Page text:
Live TV and video recording will similarly work if you have hardware or software support for it and you know how to set everything up.
Yes, the videos you take with your camera are a prime example of something you could play on an Android Box, regardless if they’re .mp4 or some other format.Be sure to copy the files to another SD card, flash drive or external drive so your original is safe.
For now, the main distribution of videos are either discs or streaming. However, you can legally backup your discs* (so you don’t potentially damage them) to a flash or external drive (SD cards aren’t recommended because they’re smaller capacity and more expensive) and play them though the box.
*If you need help with this, I suggest heading to videohelp.com and asking how to backup your DVDs and Blu-Rays. I’m usually there and there are lots of others willing to help too. You’ll likely be directed to the many posts on the topic, but take it slow. It’s not as complicated as some make it out to be.
For recording from live TV, you can use one of the devices here: https://www.amazon.com/s?k=digital+recorder+for+tv&ref=nb_sb_noss_2 . The first box also has good reviews at videohelp. The catch is it only has one tuner, but you could split your antenna signal and watch one show while recording another on the box, then switching to the box to watch the recorded show. The catch is that you have to get an external hard drive (~$60-70 for 2TB) to record the programs. Get two drives and you can connect the ones with your recordings to the Android Box for watching, and use the second drive for recording another program at the same time! In essence instead of tapes you’re using hard drives.
I highly recommend sticking with a Roku. You already know the interface, it’s cheap and easy. I would suggest getting a Roku 4 mainly because you’ll be able get as many years out of it as you did your first generation device
If you want to fiddle with a computer like lingyi suggests, get Plex for your Roku and install a Plex server. But if you’re just wanting to stream stuff, stick with a Roku.
Almost all but the very cheapest Android Boxes, say <$50 are capable of playing videos the average consumer will come across. Even my old Core 2 PC from 2007 can play 4K H265 video through the onboard video.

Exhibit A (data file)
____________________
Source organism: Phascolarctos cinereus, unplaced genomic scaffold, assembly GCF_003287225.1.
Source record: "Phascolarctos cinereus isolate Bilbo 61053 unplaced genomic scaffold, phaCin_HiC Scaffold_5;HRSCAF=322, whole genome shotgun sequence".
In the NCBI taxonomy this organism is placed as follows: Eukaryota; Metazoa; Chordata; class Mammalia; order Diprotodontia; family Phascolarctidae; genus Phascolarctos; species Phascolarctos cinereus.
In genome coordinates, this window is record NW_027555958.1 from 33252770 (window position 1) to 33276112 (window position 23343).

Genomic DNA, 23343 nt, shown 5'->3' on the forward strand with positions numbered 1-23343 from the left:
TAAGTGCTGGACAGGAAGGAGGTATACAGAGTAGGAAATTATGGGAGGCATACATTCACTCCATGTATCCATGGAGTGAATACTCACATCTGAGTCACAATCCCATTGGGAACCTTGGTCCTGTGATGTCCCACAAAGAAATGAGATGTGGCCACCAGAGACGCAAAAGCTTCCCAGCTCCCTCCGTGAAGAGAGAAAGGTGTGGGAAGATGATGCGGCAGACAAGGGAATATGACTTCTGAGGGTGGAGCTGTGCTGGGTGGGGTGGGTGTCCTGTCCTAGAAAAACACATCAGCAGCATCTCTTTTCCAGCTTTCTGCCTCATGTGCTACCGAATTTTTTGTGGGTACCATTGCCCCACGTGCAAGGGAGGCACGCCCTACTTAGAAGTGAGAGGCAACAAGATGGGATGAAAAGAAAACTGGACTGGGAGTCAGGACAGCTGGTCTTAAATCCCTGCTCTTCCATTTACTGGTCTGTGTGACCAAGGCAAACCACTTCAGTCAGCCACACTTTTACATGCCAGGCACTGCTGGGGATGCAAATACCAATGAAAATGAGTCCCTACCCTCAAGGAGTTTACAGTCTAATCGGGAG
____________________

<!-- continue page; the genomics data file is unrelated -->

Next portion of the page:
The DVRs I linked to are pretty foolproof for antenna TV.
Thanks. I can’t recall there ever being two shows I wanted to watch at the same time, so one tuner would be fine. And we have a couple of external hard drives knocking around. So that might be a good option.
Just to keep from confusing Puzzlegal. I said an Android Box is like a mini computer but no fiddling necessary other than installing MX Player (no need to add Kodi if you’re not interested in searching out other streaming apps), plug in an SD card, flash drive or external hard drive with videos and play. Works for a single TV use. IMO Plex is for when you want to stream your own videos to multiple devices like TVs, phones, tablets, etc.
If you’re not concerned with being able to playback your own non-streaming videos, a Roku is fine, but IMO overpriced when compared to an Android Box.
FYI, I’ve owned several Rokus, Android Boxes and other media players and have switched to using my laptop and an old desktop PC for my streaming and playback needs. Recording is through my cable provider’s DVR.
Back before i had a Roku, I played video by connecting the nearby computer to the TV with a cable. Does it work to buy a USB C to HDMI cable to display my phone on my computer? (Android) I know i can do that with with my husband’s Linux box or my Mac laptop.
Because that seems like an easy solution to play my own videos.